Vision and Adoption of Western Institutions and Values within Post-Soviet Dimensions:
Experience of the Ukraine and Russia


Lapkin V.V.,

Cand. Sci. (Chem.), Leading Researcher, Primakov Institute of World Economy and International Relations, Russian Academy of Sciences, First Deputy Editor‑in‑Chief, Polis. Political Studies. Moscow, Russia, vvlh@politstudies.ru

elibrary_id: 43429 | ORCID: 0000-0002-0775-2630 |

Pantin V.I.,

Dr. Sci. (Philos.), Head of Department, Primakov National Research Institute of World Economy and International Relations (IMEMO), Russian Academy of Sciences; Principal Researcher, Institute of Sociology, Russian Academy of Sciences, Moscow, Russia, v.pantin@mail.ru

elibrary_id: 74145 |


DOI: 10.17976/jpps/2004.01.05
For citation:

Lapkin V.V., Pantin V.I. Vision and Adoption of Western Institutions and Values within Post-Soviet Dimensions: Experience of the Ukraine and Russia . – Polis. Political Studies. 2004. No. 1. P. 74-88. (In Russ.). https://doi.org/10.17976/jpps/2004.01.05



Abstract

Analysis to be found in the article is based on data of mass polls carried out in the period of 1992 to 2003 by leading Russian and Ukrainian organizations studying public opinion; and the subject of the analysis is transformations that have been being undergone within, respectively, Ukrainian and Russian societies by habitual ideas of the key objects of the respective countries' socio-political and national-state development, as well as by, respectively, Ukrainian and Russian societies' vision - and attitude as regards eventual adoption - of Western institutions and values. The authors are considering, in the comparative-historical aspect, the problems of assimilation by mass consciousness in both these post-Soviet countries, of such Western political institutions and values, as multiparty system, the presidency institution, parliamentarism, the institution of free elections, the values of democracy, market economy, freedom, human rights, tolerance to one's neighbors; they disclose the main factors which determine the features of similarity and of distinction in the functioning of Western political institutions in the Ukraine and in Russia. Special attention is given to discussing the alternatives and the recently outlined distinctions in the socio-political development of the Ukraine and of Russia, with due regard to cultural traditions proper to each of them, to the respective socio-psychological archetypes, to the inertia of political experience; the just mentioned factors' influence is demonstrated, on the prospects of these countries' modernization and national-political consolidation.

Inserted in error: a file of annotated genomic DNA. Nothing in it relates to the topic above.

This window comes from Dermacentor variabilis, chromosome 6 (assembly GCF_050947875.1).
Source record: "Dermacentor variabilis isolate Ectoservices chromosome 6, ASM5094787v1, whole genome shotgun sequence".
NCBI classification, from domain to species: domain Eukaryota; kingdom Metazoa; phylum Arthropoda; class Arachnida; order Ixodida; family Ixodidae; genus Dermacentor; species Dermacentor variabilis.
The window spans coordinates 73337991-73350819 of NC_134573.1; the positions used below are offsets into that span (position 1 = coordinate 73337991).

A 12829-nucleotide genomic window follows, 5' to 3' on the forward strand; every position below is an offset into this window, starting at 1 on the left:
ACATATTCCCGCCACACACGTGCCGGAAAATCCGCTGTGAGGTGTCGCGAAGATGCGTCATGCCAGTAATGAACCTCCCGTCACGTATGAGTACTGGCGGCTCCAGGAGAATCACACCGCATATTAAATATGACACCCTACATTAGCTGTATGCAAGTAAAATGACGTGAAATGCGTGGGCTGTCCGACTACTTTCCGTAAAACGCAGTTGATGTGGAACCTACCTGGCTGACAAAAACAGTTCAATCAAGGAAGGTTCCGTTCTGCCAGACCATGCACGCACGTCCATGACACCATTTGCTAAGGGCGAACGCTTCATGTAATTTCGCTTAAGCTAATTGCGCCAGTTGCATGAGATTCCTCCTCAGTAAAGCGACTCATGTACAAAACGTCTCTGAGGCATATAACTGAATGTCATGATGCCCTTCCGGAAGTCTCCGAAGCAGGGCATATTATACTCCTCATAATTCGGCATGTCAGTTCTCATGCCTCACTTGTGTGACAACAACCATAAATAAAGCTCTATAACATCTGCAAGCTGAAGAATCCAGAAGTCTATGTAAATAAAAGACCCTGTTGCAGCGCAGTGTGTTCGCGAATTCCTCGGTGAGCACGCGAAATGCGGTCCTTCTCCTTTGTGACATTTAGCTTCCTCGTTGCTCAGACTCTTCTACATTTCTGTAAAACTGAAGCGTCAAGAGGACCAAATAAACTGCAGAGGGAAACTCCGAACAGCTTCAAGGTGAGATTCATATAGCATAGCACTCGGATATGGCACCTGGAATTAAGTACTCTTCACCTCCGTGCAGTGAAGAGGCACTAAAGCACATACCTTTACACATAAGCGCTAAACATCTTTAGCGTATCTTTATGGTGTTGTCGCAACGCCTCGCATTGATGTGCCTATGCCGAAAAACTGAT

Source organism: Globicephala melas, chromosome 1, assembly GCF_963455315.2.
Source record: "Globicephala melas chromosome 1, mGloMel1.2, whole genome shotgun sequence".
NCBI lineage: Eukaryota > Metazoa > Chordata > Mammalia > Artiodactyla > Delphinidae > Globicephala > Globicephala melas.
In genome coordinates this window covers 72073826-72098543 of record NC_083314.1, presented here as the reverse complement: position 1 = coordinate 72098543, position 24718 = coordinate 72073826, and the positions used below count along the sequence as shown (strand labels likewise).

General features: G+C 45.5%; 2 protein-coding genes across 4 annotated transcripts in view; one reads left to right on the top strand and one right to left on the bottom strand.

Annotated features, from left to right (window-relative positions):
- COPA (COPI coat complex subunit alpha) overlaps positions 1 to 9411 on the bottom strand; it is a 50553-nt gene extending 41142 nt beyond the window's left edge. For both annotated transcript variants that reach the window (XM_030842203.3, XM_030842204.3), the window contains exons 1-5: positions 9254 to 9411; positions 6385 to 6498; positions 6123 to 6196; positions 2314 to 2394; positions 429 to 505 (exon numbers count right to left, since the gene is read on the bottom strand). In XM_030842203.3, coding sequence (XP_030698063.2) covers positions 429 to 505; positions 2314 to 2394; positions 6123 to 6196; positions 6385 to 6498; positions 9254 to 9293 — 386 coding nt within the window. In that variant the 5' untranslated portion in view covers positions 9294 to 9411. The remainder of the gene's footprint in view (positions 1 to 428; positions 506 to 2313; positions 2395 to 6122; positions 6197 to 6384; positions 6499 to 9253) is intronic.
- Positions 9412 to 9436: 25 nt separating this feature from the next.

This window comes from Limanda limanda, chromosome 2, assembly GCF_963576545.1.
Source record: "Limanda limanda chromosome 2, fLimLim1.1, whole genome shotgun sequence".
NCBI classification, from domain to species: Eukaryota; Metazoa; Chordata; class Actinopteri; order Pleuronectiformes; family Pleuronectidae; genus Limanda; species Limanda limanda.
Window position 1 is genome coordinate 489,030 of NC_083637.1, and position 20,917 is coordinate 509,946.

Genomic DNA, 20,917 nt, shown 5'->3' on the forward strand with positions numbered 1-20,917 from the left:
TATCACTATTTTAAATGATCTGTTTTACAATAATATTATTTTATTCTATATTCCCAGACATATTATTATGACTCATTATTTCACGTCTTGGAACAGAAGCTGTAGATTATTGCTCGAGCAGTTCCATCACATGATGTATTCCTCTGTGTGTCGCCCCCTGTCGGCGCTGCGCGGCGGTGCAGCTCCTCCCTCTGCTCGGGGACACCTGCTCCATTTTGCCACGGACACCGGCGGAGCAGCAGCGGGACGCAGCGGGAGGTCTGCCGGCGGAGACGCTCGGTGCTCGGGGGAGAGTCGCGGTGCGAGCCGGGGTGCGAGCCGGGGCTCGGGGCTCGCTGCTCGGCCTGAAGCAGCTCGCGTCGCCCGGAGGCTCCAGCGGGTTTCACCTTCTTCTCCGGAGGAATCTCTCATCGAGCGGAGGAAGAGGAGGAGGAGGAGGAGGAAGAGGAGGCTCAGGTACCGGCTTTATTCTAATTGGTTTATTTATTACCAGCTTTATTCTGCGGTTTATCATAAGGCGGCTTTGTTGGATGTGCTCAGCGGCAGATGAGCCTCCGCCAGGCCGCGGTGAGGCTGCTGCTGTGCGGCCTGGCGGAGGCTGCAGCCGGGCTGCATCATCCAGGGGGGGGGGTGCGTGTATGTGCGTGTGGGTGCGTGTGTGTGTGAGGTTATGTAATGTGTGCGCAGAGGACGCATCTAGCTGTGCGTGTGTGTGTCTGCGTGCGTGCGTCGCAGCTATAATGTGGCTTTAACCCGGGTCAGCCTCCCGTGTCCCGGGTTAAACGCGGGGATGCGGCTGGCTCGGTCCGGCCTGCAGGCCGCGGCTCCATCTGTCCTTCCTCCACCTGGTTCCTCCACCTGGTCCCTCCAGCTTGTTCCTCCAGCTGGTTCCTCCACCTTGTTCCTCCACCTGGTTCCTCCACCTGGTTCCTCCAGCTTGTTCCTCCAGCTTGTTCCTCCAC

Content No. 1, 2004

See also:


Shankina A.Yu.,
Middle Class in Russia: Netting for Nessie. – Polis. Political Studies. 2003. No1

Van’kov V.A.,
Residentiary Structure in Electoral Behaviour (With Materials of Parliamentary Elections in Russia Investigated). – Polis. Political Studies. 2003. No6

Ilyasov F.N.,
Political Marketing, or How to Sell a Leader. – Polis. Political Studies. 1997. No5

Kruzhkov A.V.,
Local Self-government in Russia: the Project Meeting with Failure. – Polis. Political Studies. 2004. No6

Kynev A.V.,
Transition to Mixed Elections in the Regions: “Compulsory Transformation”. – Polis. Political Studies. 2004. No2

 

   

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 The article text (Электронная версия)
 

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